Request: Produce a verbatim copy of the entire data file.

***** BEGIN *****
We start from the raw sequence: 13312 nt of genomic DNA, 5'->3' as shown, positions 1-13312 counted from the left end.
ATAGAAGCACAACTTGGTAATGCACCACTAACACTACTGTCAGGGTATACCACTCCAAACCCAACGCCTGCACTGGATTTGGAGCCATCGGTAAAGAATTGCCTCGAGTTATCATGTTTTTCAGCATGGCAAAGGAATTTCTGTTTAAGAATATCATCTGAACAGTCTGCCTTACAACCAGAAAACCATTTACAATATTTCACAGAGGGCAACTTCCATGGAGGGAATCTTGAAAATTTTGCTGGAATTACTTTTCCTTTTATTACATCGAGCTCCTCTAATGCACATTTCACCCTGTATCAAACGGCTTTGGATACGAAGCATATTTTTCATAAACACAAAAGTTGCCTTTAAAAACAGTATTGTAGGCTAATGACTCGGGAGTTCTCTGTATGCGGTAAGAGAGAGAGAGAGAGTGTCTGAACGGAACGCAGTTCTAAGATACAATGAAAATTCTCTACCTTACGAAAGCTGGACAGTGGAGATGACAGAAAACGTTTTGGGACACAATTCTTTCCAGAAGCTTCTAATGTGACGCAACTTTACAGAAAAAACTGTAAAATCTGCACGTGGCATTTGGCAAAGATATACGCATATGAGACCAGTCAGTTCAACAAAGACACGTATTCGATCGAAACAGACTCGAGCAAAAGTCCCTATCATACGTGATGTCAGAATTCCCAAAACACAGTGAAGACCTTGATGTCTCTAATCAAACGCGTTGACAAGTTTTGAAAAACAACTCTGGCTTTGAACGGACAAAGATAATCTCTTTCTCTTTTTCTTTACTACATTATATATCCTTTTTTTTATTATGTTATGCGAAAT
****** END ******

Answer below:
We start from the raw sequence: 13312 nt of genomic DNA, 5'->3' as shown, positions 1-13312 counted from the left end.
ATAGAAGCACAACTTGGTAATGCACCACTAACACTACTGTCAGGGTATACCACTCCAAACCCAACGCCTGCACTGGATTTGGAGCCATCGGTAAAGAATTGCCTCGAGTTATCATGTTTTTCAGCATGGCAAAGGAATTTCTGTTTAAGAATATCATCTGAACAGTCTGCCTTACAACCAGAAAACCATTTACAATATTTCACAGAGGGCAACTTCCATGGAGGGAATCTTGAAAATTTTGCTGGAATTACTTTTCCTTTTATTACATCGAGCTCCTCTAATGCACATTTCACCCTGTATCAAACGGCTTTGGATACGAAGCATATTTTTCATAAACACAAAAGTTGCCTTTAAAAACAGTATTGTAGGCTAATGACTCGGGAGTTCTCTGTATGCGGTAAGAGAGAGAGAGAGAGTGTCTGAACGGAACGCAGTTCTAAGATACAATGAAAATTCTCTACCTTACGAAAGCTGGACAGTGGAGATGACAGAAAACGTTTTGGGACACAATTCTTTCCAGAAGCTTCTAATGTGACGCAACTTTACAGAAAAAACTGTAAAATCTGCACGTGGCATTTGGCAAAGATATACGCATATGAGACCAGTCAGTTCAACAAAGACACGTATTCGATCGAAACAGACTCGAGCAAAAGTCCCTATCATACGTGATGTCAGAATTCCCAAAACACAGTGAAGACCTTGATGTCTCTAATCAAACGCGTTGACAAGTTTTGAAAAACAACTCTGGCTTTGAACGGACAAAGATAATCTCTTTCTCTTTTTCTTTACTACATTATATATCCTTTTTTTTATTATGTTATGCGAAAT